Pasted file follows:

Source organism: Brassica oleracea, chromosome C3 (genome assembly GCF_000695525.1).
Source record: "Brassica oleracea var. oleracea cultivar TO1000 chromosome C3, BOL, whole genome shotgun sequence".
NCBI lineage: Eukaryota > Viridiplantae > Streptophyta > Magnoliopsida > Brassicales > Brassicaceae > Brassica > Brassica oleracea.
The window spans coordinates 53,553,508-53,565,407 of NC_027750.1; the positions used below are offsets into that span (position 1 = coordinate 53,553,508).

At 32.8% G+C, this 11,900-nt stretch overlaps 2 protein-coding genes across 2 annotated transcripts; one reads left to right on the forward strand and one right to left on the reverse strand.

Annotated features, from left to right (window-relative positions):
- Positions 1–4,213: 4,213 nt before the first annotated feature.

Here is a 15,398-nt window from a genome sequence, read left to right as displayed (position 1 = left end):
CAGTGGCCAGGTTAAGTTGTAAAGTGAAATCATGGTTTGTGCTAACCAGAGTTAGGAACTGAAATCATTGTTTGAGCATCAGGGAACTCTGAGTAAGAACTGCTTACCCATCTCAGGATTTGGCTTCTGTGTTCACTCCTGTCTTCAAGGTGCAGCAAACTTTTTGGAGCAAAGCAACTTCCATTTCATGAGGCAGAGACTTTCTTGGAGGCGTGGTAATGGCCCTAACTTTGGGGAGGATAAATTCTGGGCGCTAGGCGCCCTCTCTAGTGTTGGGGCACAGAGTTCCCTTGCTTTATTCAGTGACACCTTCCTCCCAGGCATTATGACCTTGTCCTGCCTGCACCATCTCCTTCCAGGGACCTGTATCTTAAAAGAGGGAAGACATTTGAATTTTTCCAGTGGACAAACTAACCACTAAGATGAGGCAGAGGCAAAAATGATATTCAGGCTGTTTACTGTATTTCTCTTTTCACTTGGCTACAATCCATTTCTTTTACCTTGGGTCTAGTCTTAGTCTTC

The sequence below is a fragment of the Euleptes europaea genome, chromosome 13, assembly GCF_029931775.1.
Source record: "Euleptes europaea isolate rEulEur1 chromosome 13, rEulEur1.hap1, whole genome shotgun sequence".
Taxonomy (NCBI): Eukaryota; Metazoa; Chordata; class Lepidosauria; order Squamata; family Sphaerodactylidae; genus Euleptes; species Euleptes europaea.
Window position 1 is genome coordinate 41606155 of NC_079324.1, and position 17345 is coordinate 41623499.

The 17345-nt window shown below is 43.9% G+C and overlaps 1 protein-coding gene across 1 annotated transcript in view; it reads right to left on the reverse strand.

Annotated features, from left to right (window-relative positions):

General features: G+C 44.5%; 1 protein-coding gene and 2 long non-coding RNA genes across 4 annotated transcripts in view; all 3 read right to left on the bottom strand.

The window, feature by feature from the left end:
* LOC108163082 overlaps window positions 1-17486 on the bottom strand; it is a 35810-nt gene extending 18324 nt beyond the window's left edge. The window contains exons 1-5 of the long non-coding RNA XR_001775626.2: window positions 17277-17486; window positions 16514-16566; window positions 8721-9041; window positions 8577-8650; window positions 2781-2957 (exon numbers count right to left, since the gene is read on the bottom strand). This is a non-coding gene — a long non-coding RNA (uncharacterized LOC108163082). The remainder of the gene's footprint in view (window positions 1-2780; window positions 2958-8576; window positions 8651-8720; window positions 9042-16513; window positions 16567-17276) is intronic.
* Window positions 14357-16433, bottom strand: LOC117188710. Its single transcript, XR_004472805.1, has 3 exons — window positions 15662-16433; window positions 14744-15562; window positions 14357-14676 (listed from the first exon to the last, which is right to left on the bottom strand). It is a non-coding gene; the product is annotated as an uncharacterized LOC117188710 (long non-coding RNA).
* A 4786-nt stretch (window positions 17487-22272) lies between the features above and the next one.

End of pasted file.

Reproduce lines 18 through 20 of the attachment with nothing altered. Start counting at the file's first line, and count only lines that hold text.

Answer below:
* LOC108163082 overlaps window positions 1-17486 on the bottom strand; it is a 35810-nt gene extending 18324 nt beyond the window's left edge. The window contains exons 1-5 of the long non-coding RNA XR_001775626.2: window positions 17277-17486; window positions 16514-16566; window positions 8721-9041; window positions 8577-8650; window positions 2781-2957 (exon numbers count right to left, since the gene is read on the bottom strand). This is a non-coding gene — a long non-coding RNA (uncharacterized LOC108163082). The remainder of the gene's footprint in view (window positions 1-2780; window positions 2958-8576; window positions 8651-8720; window positions 9042-16513; window positions 16567-17276) is intronic.
* Window positions 14357-16433, bottom strand: LOC117188710. Its single transcript, XR_004472805.1, has 3 exons — window positions 15662-16433; window positions 14744-15562; window positions 14357-14676 (listed from the first exon to the last, which is right to left on the bottom strand). It is a non-coding gene; the product is annotated as an uncharacterized LOC117188710 (long non-coding RNA).
* A 4786-nt stretch (window positions 17487-22272) lies between the features above and the next one.